Interview: The New Hippies

Although they’re affiliated with Chapman University in Orange County, you don’t need to be attached to the school to appreciate what The New Hippies have done for the local scene. Realizing that live music and house shows were dead in the water, The New Hippies have spent the past few years breathing life back into a vital part of local culture with their renowned venue parties. That’s not to mention the music they produce in their own right. A rotating collective consisting of Joe Picard, Zane Taylor, Understanding Diggs, Alex Rushka, Chris Traynor, and Sai Wagh, The New Hippies deftly blend jazz and hip hop to form a captivating and vibrant sound. Fresh off the release of their new single “Text me Back, Witch,” Ted Davis recently caught up with them as the anticipation for their debut album increases.  

The New Hippies

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TD: How much can you reveal about the details of your album release?

Zane Taylor: We went to New Jersey to record for 10 days and we tracked, like, 16 songs. It was, like, everything we had at the time.

Joe Picard: Three of (the songs) we wrote there. This was, like, nine months ago.

ZT: We were slaving away 24 hours a day for 10 days. For the moment [the new album] is called NOW WHAT* because we thought we did everything we could do, and because we put everything we had into it at the time. It’s been kind of a learning curve where you put in work and expect it to be done, but then it lingers for so long. It’s strange to have to keep returning to it because it didn’t come out in the shape you thought it would be in. We would love to make a loose narrative for it, with a visual album where none of the songs are connected to it. We would love to hold a mirror up to our world and show people what was going on at the time the album was made. Just little snippets of what was going on socially in our lives, but parallel it with the music we were making.

TD: How much of the production did you do yourselves and how much was done by producers that you guys brought in?

ZT: Everything was us except for one engineer that we brought in.

Sai Wagh: All they did was just levels and stuff—

ZT: —and we did everything else. It’s all live instruments at the moment, so it sounds unique.

Chris Traynor: It’s hard to describe because it’s not like something that’s been done before. We had to mix a bunch of styles to do our own thing.

TD: How are you involved with the Wu Tang Clan?

CT: We played with them at three different shows.

JP: We haven’t been in the studio with them, but got to make the album in their domain at [what was] essentially the 36 CHAMBERS studio. We’d walk around and they’d have boxes of floppy disks. All these different demos and shit. Decades of music. We listened through the whole album with RZA and talked to him about our goals and how to continue our growth. There’s a lot of support and connection, but we’re still very much on our own path.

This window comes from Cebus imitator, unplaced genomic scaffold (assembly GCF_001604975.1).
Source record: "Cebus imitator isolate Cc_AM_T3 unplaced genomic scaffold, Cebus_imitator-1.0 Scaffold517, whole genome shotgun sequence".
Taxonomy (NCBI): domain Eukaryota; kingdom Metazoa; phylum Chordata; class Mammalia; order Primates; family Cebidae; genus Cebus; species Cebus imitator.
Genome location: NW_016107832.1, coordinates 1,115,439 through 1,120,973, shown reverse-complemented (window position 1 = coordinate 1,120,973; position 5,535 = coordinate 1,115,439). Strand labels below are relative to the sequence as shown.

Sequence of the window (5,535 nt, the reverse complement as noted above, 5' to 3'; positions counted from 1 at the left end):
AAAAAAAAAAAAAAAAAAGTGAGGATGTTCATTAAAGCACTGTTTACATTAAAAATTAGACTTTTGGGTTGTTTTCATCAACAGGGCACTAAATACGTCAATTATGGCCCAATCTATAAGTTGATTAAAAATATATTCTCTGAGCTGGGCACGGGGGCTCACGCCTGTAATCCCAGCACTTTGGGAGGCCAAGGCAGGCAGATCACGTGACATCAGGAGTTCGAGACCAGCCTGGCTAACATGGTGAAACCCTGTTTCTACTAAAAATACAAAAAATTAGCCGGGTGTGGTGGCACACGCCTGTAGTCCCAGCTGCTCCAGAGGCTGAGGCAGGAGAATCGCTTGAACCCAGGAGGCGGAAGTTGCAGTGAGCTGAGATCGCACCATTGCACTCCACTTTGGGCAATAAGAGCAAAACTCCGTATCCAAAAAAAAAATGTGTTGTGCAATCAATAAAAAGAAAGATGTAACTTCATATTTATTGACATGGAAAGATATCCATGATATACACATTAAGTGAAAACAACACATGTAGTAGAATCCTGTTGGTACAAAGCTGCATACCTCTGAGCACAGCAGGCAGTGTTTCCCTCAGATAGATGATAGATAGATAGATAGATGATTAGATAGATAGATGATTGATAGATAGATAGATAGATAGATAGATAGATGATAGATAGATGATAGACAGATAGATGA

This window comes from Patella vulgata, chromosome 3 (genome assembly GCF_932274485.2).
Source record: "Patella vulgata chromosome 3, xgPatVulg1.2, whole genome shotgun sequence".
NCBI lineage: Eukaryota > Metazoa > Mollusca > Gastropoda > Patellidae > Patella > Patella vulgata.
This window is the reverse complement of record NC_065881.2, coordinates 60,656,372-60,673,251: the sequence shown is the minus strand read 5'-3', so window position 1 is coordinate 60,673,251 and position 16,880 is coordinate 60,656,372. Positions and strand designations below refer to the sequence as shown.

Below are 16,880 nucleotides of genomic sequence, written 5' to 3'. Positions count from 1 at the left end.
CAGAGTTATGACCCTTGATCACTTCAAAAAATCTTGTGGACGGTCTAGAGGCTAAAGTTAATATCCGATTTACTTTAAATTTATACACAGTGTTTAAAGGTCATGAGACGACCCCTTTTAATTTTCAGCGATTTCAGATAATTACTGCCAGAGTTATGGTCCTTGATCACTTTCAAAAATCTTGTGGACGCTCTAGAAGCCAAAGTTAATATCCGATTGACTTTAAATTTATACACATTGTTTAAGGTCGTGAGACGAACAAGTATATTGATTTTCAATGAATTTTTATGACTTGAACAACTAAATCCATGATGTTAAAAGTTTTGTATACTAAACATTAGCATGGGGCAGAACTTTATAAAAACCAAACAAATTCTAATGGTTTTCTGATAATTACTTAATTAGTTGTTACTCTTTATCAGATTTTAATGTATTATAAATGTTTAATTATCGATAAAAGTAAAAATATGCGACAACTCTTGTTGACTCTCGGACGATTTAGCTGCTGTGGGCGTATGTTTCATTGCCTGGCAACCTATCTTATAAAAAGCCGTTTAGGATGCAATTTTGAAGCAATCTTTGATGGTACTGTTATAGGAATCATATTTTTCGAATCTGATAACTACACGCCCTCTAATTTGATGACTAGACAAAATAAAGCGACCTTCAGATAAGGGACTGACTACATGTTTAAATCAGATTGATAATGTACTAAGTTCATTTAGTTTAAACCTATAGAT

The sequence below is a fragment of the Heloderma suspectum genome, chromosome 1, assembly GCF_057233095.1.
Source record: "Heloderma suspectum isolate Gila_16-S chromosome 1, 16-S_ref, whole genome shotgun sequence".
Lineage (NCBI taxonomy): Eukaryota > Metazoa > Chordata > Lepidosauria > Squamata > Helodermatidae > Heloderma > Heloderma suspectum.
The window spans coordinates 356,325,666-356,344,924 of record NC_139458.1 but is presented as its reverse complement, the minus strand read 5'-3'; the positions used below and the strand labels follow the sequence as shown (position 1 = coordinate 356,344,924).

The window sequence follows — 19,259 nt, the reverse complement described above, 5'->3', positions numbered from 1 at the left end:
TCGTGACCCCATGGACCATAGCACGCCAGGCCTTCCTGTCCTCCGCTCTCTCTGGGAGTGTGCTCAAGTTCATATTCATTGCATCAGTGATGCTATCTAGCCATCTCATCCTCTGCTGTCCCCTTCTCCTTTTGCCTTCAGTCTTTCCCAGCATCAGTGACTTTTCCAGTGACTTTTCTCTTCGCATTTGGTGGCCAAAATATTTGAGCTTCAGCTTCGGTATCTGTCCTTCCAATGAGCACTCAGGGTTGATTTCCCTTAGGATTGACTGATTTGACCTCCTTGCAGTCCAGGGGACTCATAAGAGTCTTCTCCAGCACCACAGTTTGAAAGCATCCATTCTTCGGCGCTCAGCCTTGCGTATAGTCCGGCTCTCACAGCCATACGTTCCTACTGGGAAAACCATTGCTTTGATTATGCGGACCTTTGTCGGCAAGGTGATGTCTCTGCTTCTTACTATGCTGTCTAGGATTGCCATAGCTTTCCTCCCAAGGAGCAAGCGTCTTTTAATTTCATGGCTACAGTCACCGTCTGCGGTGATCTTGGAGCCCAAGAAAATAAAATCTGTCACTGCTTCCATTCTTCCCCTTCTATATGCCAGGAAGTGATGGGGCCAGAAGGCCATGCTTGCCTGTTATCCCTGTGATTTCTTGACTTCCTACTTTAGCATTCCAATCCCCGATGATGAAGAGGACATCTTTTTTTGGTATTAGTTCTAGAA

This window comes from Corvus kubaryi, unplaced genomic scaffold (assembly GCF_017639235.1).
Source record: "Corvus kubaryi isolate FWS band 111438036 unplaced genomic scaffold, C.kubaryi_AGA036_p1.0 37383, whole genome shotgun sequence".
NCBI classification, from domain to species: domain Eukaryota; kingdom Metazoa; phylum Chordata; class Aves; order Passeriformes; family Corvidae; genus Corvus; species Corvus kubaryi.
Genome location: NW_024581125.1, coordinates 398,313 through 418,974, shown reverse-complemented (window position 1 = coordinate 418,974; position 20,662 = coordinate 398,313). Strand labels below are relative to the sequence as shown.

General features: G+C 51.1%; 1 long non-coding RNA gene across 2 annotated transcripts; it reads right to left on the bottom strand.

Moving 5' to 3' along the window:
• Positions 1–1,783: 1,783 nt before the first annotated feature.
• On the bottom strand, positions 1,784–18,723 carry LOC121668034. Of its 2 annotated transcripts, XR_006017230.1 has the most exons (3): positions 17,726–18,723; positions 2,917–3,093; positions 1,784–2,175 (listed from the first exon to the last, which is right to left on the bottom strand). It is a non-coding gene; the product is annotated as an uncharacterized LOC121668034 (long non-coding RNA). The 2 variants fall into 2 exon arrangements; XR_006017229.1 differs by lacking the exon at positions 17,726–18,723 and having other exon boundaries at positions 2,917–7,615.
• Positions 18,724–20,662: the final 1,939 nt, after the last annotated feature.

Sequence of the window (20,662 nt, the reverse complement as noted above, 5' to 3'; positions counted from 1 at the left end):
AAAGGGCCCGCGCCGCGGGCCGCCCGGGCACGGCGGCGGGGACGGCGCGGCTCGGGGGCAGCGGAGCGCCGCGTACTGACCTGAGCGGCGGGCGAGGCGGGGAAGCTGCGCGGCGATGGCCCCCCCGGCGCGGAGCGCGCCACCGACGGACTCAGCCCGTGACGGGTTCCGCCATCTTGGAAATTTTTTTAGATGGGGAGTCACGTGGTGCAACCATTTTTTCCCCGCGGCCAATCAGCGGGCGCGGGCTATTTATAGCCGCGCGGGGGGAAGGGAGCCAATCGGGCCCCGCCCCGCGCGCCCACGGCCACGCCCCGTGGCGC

TD: What’s the funniest experience you guys have had in your time as a band?

ZT: We were in the green room and Understanding was getting food. This dude introduces himself as Free, and Un turns around and it turns out it’s his cousin, and he’s just like, “Oh, Free’s here?” There’s another night Wu-Tang played and they put on “C.R.E.A.M.” The RZA’s on stage and he’s like, “This one’s for Understanding,” and Understanding’s in the back just sleeping. Knocked out. It’s not the ‘90s, so backstage at a Wu-Tang show is a very different experience. Everyone’s got a wife and kids. It’s a nice time. It’s like family.

TD: What do the Wu-Tang Clan eat?

CT: A lot of them are vegan.

JP: Pretty sure RZA and GZA are both vegan. They took a break to eat (at) a show and they had some lentil soup, some spaghetti with vegan meatballs, and they made some fried tofu later on. It was nice. It wasn’t too heavy and you feel good, but then they stay up all night. Like, Understanding sleeps a lot, but never at night. So he’s up from like two o’clock to seven or eight in the morning.

TD: As a newer student, from my perspective, Jacaranda Jams was probably the most hyped party and only prominent house show I encountered at Chapman (University in Orange, CA). Now that you’ve graduated, have you considered throwing any larger scale events of that sort?

ZT: Yeah, we want to do volume three. We made it an end-of-the-semester thing and we want to do the third one at the end of this year. We’ve been talking about moving out to a venue because we can’t do it at our apartment. The thought’s been put out there that maybe we would try and go back to the house.

JP: It’s either an ideal venue, or the original venue.

ZT: If we can get the kids who live at the house to let us throw another show there. We’re just siked that there’s so many house shows because we wanted to jumpstart a music scene.

SW: Like, you know that there’s so many creative kids there already that we should all just be sharing with each other.

TD: When was the first Jacaranda Jams and what inspired you guys to throw it? Were there other bands at Chapman when you were underclassmen doing the same thing or were you guys the first to throw a house show?

JP: To my knowledge we were the first. Frats had done actual shows with like Snoop and shit, but that’s a venue thing.

ZT: We were always the oldest and knew kids who jammed, but didn’t know anyone else who actually made it a band.

TD: What’s some music you would suggest your fans listen to?

New Hippies: NxWxrries, Smino, Lettuce, SZA, Azizi Gibson, Anomolie, Ari Lennox, Mick Jenkins, Noname, Isaiah Rashad, new Tyler, the Creator, The Killers, Maxwell, Daniel Caesar, BadBadNotGood, Snarky Puppy, and our new single.

*NOW WHAT is no longer the title of the album.

Ted Davis

Ted Davis is a culture writer and musician. He works in Los Angeles, San Francisco, and Washington DC.

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